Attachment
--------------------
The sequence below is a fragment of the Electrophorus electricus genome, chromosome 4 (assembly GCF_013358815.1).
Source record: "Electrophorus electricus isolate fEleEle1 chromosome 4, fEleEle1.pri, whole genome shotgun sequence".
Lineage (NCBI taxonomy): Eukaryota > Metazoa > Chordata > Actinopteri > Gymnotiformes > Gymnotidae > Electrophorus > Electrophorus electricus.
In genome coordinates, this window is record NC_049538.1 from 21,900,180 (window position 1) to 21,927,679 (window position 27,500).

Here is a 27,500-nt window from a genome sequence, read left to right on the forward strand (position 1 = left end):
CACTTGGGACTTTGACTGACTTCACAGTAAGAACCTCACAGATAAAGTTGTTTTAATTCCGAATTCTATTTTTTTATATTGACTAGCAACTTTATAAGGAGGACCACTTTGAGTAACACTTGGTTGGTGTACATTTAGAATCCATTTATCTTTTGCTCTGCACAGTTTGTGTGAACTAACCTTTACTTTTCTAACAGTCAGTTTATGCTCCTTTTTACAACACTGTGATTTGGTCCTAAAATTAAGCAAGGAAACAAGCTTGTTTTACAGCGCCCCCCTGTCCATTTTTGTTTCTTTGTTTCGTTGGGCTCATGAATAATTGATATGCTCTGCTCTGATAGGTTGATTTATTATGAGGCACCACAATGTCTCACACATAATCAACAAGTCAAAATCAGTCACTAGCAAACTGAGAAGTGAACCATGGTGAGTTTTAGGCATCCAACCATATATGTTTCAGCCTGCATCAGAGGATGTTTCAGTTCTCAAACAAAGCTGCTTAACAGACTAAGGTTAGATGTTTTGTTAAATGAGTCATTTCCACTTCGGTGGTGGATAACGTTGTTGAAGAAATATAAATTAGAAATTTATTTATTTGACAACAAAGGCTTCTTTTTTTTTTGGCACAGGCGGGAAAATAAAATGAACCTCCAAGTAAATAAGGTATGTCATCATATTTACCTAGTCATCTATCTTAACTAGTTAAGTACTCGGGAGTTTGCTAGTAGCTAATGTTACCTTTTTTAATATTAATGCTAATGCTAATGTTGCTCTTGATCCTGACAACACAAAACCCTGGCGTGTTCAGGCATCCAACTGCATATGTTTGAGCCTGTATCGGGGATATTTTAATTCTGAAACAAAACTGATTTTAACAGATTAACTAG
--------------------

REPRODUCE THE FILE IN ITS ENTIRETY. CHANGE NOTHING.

The sequence below is a fragment of the Electrophorus electricus genome, chromosome 4 (assembly GCF_013358815.1).
Source record: "Electrophorus electricus isolate fEleEle1 chromosome 4, fEleEle1.pri, whole genome shotgun sequence".
Lineage (NCBI taxonomy): Eukaryota > Metazoa > Chordata > Actinopteri > Gymnotiformes > Gymnotidae > Electrophorus > Electrophorus electricus.
In genome coordinates, this window is record NC_049538.1 from 21,900,180 (window position 1) to 21,927,679 (window position 27,500).

Here is a 27,500-nt window from a genome sequence, read left to right on the forward strand (position 1 = left end):
CACTTGGGACTTTGACTGACTTCACAGTAAGAACCTCACAGATAAAGTTGTTTTAATTCCGAATTCTATTTTTTTATATTGACTAGCAACTTTATAAGGAGGACCACTTTGAGTAACACTTGGTTGGTGTACATTTAGAATCCATTTATCTTTTGCTCTGCACAGTTTGTGTGAACTAACCTTTACTTTTCTAACAGTCAGTTTATGCTCCTTTTTACAACACTGTGATTTGGTCCTAAAATTAAGCAAGGAAACAAGCTTGTTTTACAGCGCCCCCCTGTCCATTTTTGTTTCTTTGTTTCGTTGGGCTCATGAATAATTGATATGCTCTGCTCTGATAGGTTGATTTATTATGAGGCACCACAATGTCTCACACATAATCAACAAGTCAAAATCAGTCACTAGCAAACTGAGAAGTGAACCATGGTGAGTTTTAGGCATCCAACCATATATGTTTCAGCCTGCATCAGAGGATGTTTCAGTTCTCAAACAAAGCTGCTTAACAGACTAAGGTTAGATGTTTTGTTAAATGAGTCATTTCCACTTCGGTGGTGGATAACGTTGTTGAAGAAATATAAATTAGAAATTTATTTATTTGACAACAAAGGCTTCTTTTTTTTTTGGCACAGGCGGGAAAATAAAATGAACCTCCAAGTAAATAAGGTATGTCATCATATTTACCTAGTCATCTATCTTAACTAGTTAAGTACTCGGGAGTTTGCTAGTAGCTAATGTTACCTTTTTTAATATTAATGCTAATGCTAATGTTGCTCTTGATCCTGACAACACAAAACCCTGGCGTGTTCAGGCATCCAACTGCATATGTTTGAGCCTGTATCGGGGATATTTTAATTCTGAAACAAAACTGATTTTAACAGATTAACTAG